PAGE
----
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Please Don't Give to the US Humane Society if You Care About Pets

I expect most people wouldn't send donations if they knew what the Humane Society of the United States actually was. It doesn't run any shelters. It has no veterinary clinics. A good deal of their funding comes from people who don't have the slightest idea of their real agenda.
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Big-hearted people tend to have warm and truly fuzzy thoughts about the Humane Society of the United States.

This is, after all, the organization that operates shelters nationwide and saves hundreds of thousands of animals. This is the selfless organization that stands up for the voiceless and abused. Although there are countless alternatives, this is the charity you should be sending your money to if you care about pets. Right?

Wrong. This is a complete crock.

First of all, the Humane Society of the United States -- the HSUS -- has no connection whatsoever to your local Humane Society: the one that runs your local shelter. Second, even those local Humane Societies aren't generally all that humane: most operate high-kill shelters that routinely slaughter healthy dogs and cats. Third, although the HSUS does make a great show of standing up for abused animals -- and sometimes accomplishes good things, and sometimes very much the opposite -- there's nothing remotely selfless about this behavior. Why? Because, fourth, the HSUS just isn't all that charitable. Bear with me, and we'll hold a magnifying glass to their generosity, including their recent sorry report card from CharityWatch.

In fact, if you care about dogs, and cats, and bunnies -- as opposed to lobbyists -- it's your duty to toss a water balloon, mischievously, at this outfit. Preferably a water balloon the size of a small planet. One that initiates a tsunami, floats this pernicious organization out to sea -- safely, of course -- and strands them on a barren island, completely devoid of animal life, where they can do no harm.

Let's begin by addressing some popular misconceptions.

The Humane Society of the United States doesn't run any shelters. It has no veterinary clinics. That abused puppy whose photo they've published widely in an urgent bid for donations? That puppy was almost certainly rescued by someone else. It's certainly being cared for by someone else. And it won't see a penny of your donation. Okay, perhaps one penny out of every dollar. (Literally.)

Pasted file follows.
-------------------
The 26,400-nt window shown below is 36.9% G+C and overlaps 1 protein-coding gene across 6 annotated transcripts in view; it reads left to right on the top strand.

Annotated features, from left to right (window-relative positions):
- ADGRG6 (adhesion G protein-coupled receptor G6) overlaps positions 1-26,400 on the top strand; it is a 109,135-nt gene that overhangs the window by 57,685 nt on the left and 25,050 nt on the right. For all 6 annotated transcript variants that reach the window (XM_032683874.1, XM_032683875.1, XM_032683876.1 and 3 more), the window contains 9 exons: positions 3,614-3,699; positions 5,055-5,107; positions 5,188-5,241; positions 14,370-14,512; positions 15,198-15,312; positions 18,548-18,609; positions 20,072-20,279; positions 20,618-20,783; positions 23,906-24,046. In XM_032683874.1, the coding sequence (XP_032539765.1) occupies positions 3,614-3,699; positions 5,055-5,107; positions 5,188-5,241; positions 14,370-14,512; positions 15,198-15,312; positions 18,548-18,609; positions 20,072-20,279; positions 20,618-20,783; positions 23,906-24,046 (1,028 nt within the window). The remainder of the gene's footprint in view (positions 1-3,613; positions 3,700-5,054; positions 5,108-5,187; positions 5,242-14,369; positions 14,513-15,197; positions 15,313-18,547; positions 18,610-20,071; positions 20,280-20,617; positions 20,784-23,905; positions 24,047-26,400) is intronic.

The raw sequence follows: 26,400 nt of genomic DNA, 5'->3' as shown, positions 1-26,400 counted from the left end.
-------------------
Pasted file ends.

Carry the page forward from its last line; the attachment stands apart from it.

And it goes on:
But that doesn't stop the HSUS from working the cute puppy angle. Even though less than one percent of their budget goes to shelter animals, a full 85 percent of their fundraising propaganda features shelter animals. Cute ones.

The HSUS has a whole program aimed at kids. It also targets the people who influence kids: clever. I urge you to visit their web page, entitled "Resources for Parents & Educators." The first word at the top of the page is "DONATE," but that's perhaps a coincidence. Let your eyes wander down. Check out the not-very-random iconography. Let's see: a kid hugs a cute kitten in the banner. Another feeds a cute puppy next to the headline. A cartoony thumbnail advertises Kind News magazine: "Teach kids to be kind to animals with Kind News, our magazine for K-6 students."

"Kind" is an acronym for "Kids in Nature's Defense." That's sweet: They're hoping to seed a whole new generation of lobbyists. I assume this, because they're not much good at anything else. "Defense" -- for the HSUS -- is overwhelmingly a legal process.

Now, I have nothing against lobbyists in general. Or lawyers (since half of my DNA was supplied by one.) My issue is with lobbyists and lawyers who represent themselves as something else.

As a lobby, the HSUS have in fact done some good. They have made real strides in pushing anti-cruelty legislation (although this has been seriously undercut by their CEO's willingness to pal around with the most notorious animal abuser in the nation: see below.) Their efforts to prevent such activities as cockfighting are laudable. They've worked towards eliminating cruel farming practices. This is all work being done by other groups as well, who don't pay themselves HSUS-level salaries, but any contribution here is welcome.

On the other hand, much of what they do -- and much of what drives them -- is sickening.

Especially nauseating -- given how casually they lean on children's love of pets -- is that their CEO, Wayne Pacelle, has suggested that he would be happy to see pets wiped off the face of the earth: "We have no problems with the extinction of domestic animals. They are creations of human selective breeding." Pacelle has admitted to this quotation, but -- always suave and reasonable -- he insists that he said this a long time ago, and that it has been taken out of context and distorted. He was referring to "rare livestock breeds." Funny that he doesn't address another comment made the same year: "In fact, I don't want to see another dog or cat born."